Less is more, more or less.

Too often in kids' gaming, I find that clients want to build overly complicated, sometimes convoluted story lines to help their games along. I can certainly understand the instinct to do so. The idea is to contextualize the action, to give the user a call to action and motivate gameplay. That having been said, I'm coming to the conclusion that less story, if handled nicely, can be better.

Enough has been said of the success of Angry Birds, surely. That having been noted, I think one of the real successes of the game is that the designers did an amazing job of letting the narrative inform the game, and then getting out of the way and letting the game drive. There are non-interactive sequences that set up the critical narrative elements, but they're short, intentionally vague and simple, and avoid cluttering detail. We quickly learn that the birds are our protagonists, that the pigs are evil and stealing eggs, and that we need to clobber them. That's kind of it. There's no five minute animation explaining how the usually kindly birds of the planet Nestfallia have been invaded by the evil pigs of Suidae, blah blah blah. I'd like to point out that it's not as though I don't like the animated bits in games-- I create and direct animation as part of my career.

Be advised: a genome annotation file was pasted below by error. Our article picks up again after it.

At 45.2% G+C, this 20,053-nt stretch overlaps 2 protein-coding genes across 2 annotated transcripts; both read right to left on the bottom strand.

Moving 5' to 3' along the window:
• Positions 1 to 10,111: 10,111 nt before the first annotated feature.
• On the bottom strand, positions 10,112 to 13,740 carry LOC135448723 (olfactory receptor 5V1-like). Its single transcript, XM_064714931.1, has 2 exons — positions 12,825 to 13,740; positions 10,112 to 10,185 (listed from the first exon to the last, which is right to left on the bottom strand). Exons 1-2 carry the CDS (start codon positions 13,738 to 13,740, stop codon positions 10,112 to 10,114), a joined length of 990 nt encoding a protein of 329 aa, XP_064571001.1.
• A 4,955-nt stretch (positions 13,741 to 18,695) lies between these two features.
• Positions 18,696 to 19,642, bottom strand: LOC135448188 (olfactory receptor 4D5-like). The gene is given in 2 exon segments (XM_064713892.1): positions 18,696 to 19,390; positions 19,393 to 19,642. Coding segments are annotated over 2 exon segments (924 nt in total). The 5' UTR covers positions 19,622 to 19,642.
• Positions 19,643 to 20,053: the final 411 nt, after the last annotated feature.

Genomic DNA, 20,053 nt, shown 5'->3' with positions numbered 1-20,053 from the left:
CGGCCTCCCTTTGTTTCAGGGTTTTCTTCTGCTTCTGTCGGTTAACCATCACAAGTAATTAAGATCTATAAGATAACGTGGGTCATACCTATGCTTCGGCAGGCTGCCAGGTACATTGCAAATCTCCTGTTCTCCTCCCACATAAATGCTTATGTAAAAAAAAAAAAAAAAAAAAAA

This simple approach to story telling allows the user to focus on the actual game rather than trying to decode the visuals on screen and imagine how those visual exist within the narrative of the game. Assuming that the game is intrinsically fun, with intuitive game play, making the user a complicated exposition can be an expensive hurdle.

admin Jan 22, 2013 Industry